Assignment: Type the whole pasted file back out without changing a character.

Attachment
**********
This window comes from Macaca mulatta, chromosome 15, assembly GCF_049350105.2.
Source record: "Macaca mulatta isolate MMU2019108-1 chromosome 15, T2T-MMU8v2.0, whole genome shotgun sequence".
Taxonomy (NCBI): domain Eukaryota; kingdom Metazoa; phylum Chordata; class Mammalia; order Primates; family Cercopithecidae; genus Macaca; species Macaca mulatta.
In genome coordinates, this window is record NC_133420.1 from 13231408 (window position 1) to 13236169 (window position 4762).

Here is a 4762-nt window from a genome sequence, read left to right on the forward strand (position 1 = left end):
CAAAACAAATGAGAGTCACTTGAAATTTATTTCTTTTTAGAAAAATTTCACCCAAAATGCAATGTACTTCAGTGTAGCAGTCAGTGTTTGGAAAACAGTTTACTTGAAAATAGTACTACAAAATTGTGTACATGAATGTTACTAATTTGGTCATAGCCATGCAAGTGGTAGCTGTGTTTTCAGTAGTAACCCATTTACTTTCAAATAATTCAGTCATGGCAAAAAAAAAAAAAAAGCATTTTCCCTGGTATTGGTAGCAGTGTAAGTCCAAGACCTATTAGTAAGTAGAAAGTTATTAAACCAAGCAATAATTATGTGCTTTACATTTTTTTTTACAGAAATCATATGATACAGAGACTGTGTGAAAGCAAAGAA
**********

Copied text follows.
This window comes from Macaca mulatta, chromosome 15, assembly GCF_049350105.2.
Source record: "Macaca mulatta isolate MMU2019108-1 chromosome 15, T2T-MMU8v2.0, whole genome shotgun sequence".
Taxonomy (NCBI): domain Eukaryota; kingdom Metazoa; phylum Chordata; class Mammalia; order Primates; family Cercopithecidae; genus Macaca; species Macaca mulatta.
In genome coordinates, this window is record NC_133420.1 from 13231408 (window position 1) to 13236169 (window position 4762).

Here is a 4762-nt window from a genome sequence, read left to right on the forward strand (position 1 = left end):
CAAAACAAATGAGAGTCACTTGAAATTTATTTCTTTTTAGAAAAATTTCACCCAAAATGCAATGTACTTCAGTGTAGCAGTCAGTGTTTGGAAAACAGTTTACTTGAAAATAGTACTACAAAATTGTGTACATGAATGTTACTAATTTGGTCATAGCCATGCAAGTGGTAGCTGTGTTTTCAGTAGTAACCCATTTACTTTCAAATAATTCAGTCATGGCAAAAAAAAAAAAAAAGCATTTTCCCTGGTATTGGTAGCAGTGTAAGTCCAAGACCTATTAGTAAGTAGAAAGTTATTAAACCAAGCAATAATTATGTGCTTTACATTTTTTTTTACAGAAATCATATGATACAGAGACTGTGTGAAAGCAAAGAA